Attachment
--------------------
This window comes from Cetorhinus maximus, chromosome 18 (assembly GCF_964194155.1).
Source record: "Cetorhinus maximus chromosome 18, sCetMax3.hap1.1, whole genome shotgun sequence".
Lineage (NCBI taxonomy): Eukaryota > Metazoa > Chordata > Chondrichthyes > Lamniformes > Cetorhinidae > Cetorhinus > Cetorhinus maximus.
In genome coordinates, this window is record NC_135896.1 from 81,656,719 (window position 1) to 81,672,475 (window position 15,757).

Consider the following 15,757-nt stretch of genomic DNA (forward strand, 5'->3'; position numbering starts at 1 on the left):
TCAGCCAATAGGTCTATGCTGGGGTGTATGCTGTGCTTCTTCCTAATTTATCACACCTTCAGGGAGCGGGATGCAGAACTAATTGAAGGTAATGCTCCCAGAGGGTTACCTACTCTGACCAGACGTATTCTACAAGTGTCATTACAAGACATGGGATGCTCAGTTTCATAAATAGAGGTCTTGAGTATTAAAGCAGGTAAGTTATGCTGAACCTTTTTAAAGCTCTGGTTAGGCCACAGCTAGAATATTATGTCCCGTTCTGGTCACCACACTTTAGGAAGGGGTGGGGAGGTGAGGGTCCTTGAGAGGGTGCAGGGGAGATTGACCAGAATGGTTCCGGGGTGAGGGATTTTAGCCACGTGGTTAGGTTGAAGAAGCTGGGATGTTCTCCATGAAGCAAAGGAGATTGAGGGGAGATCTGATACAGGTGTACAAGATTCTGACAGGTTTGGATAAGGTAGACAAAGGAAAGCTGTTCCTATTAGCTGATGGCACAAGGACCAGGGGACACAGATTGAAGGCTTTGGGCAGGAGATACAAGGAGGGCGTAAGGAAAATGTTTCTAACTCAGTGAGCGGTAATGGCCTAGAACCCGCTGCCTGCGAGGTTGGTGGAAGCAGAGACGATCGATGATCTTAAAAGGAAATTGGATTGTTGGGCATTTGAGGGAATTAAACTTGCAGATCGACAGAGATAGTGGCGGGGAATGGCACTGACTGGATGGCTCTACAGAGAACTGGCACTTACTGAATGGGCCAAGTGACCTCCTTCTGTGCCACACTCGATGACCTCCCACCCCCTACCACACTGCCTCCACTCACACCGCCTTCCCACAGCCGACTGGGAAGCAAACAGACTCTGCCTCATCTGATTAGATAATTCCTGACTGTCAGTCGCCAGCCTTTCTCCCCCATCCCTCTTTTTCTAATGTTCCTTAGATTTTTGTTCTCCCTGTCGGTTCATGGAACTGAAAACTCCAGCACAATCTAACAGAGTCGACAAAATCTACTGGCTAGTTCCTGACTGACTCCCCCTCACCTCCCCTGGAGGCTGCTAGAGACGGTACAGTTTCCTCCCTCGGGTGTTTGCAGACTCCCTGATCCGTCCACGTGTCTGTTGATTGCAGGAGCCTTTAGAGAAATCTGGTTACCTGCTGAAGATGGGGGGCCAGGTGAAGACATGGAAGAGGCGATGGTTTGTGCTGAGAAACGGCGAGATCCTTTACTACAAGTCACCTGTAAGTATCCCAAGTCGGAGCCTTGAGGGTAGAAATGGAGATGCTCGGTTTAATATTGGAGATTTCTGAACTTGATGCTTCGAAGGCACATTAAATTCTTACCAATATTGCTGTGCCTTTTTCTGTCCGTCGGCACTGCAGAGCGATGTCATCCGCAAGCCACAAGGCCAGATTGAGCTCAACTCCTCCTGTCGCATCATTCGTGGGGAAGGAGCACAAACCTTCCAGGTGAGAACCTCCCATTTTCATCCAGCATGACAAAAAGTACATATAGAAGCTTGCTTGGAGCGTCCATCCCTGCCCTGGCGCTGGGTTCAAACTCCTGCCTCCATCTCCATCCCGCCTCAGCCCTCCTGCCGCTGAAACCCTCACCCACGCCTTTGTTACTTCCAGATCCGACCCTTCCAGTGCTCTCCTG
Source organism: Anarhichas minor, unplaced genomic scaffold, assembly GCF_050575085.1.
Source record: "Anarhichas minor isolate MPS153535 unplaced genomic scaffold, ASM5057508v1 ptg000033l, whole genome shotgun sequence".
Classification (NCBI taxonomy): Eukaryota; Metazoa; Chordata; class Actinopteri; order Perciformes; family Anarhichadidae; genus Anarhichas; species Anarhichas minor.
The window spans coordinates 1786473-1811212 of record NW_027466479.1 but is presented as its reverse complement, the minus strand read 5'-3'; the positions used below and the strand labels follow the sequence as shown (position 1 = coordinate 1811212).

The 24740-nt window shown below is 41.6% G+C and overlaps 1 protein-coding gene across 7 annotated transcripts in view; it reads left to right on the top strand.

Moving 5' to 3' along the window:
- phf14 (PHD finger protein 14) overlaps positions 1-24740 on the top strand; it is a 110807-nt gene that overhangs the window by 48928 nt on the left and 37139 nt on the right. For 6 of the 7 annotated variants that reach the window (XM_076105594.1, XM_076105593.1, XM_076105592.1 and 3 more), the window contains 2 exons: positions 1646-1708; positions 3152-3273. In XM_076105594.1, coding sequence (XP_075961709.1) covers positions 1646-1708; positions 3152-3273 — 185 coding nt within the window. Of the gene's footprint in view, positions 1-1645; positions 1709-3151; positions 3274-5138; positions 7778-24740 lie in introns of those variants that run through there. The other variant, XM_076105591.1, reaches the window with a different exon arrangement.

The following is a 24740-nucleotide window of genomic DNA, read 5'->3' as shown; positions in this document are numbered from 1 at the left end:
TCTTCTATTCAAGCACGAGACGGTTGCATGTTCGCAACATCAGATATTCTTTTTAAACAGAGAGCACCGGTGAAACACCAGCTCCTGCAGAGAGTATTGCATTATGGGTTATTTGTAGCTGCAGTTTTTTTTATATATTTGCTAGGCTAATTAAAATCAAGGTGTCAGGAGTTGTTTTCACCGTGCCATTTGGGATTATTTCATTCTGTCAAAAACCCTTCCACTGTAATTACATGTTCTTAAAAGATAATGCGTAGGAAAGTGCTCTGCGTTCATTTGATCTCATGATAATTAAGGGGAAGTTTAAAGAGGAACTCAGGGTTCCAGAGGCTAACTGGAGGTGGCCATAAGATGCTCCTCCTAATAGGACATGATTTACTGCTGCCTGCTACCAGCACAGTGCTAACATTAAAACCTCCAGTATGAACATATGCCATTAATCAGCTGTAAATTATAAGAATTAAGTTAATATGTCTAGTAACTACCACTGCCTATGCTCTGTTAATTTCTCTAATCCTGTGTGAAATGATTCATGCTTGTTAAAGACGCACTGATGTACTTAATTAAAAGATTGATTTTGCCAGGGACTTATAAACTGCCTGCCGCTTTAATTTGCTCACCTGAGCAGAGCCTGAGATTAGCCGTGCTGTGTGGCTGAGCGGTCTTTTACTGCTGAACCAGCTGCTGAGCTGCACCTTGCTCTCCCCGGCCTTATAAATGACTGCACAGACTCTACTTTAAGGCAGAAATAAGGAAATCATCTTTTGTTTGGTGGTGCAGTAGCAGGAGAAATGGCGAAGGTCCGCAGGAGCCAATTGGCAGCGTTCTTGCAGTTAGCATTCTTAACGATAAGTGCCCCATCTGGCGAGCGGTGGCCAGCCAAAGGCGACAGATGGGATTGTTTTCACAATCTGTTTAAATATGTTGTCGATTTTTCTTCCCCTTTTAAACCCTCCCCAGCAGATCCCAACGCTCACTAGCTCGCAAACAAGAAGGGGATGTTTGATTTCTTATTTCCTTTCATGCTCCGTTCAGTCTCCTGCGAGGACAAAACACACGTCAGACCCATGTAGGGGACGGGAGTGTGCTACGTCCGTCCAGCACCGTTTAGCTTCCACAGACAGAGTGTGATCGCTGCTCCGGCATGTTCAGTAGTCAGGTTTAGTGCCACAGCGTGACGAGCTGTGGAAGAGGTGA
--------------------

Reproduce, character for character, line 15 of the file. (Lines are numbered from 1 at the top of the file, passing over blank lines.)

TCTTCTATTCAAGCACGAGACGGTTGCATGTTCGCAACATCAGATATTCTTTTTAAACAGAGAGCACCGGTGAAACACCAGCTCCTGCAGAGAGTATTGCATTATGGGTTATTTGTAGCTGCAGTTTTTTTTATATATTTGCTAGGCTAATTAAAATCAAGGTGTCAGGAGTTGTTTTCACCGTGCCATTTGGGATTATTTCATTCTGTCAAAAACCCTTCCACTGTAATTACATGTTCTTAAAAGATAATGCGTAGGAAAGTGCTCTGCGTTCATTTGATCTCATGATAATTAAGGGGAAGTTTAAAGAGGAACTCAGGGTTCCAGAGGCTAACTGGAGGTGGCCATAAGATGCTCCTCCTAATAGGACATGATTTACTGCTGCCTGCTACCAGCACAGTGCTAACATTAAAACCTCCAGTATGAACATATGCCATTAATCAGCTGTAAATTATAAGAATTAAGTTAATATGTCTAGTAACTACCACTGCCTATGCTCTGTTAATTTCTCTAATCCTGTGTGAAATGATTCATGCTTGTTAAAGACGCACTGATGTACTTAATTAAAAGATTGATTTTGCCAGGGACTTATAAACTGCCTGCCGCTTTAATTTGCTCACCTGAGCAGAGCCTGAGATTAGCCGTGCTGTGTGGCTGAGCGGTCTTTTACTGCTGAACCAGCTGCTGAGCTGCACCTTGCTCTCCCCGGCCTTATAAATGACTGCACAGACTCTACTTTAAGGCAGAAATAAGGAAATCATCTTTTGTTTGGTGGTGCAGTAGCAGGAGAAATGGCGAAGGTCCGCAGGAGCCAATTGGCAGCGTTCTTGCAGTTAGCATTCTTAACGATAAGTGCCCCATCTGGCGAGCGGTGGCCAGCCAAAGGCGACAGATGGGATTGTTTTCACAATCTGTTTAAATATGTTGTCGATTTTTCTTCCCCTTTTAAACCCTCCCCAGCAGATCCCAACGCTCACTAGCTCGCAAACAAGAAGGGGATGTTTGATTTCTTATTTCCTTTCATGCTCCGTTCAGTCTCCTGCGAGGACAAAACACACGTCAGACCCATGTAGGGGACGGGAGTGTGCTACGTCCGTCCAGCACCGTTTAGCTTCCACAGACAGAGTGTGATCGCTGCTCCGGCATGTTCAGTAGTCAGGTTTAGTGCCACAGCGTGACGAGCTGTGGAAGAGGTGA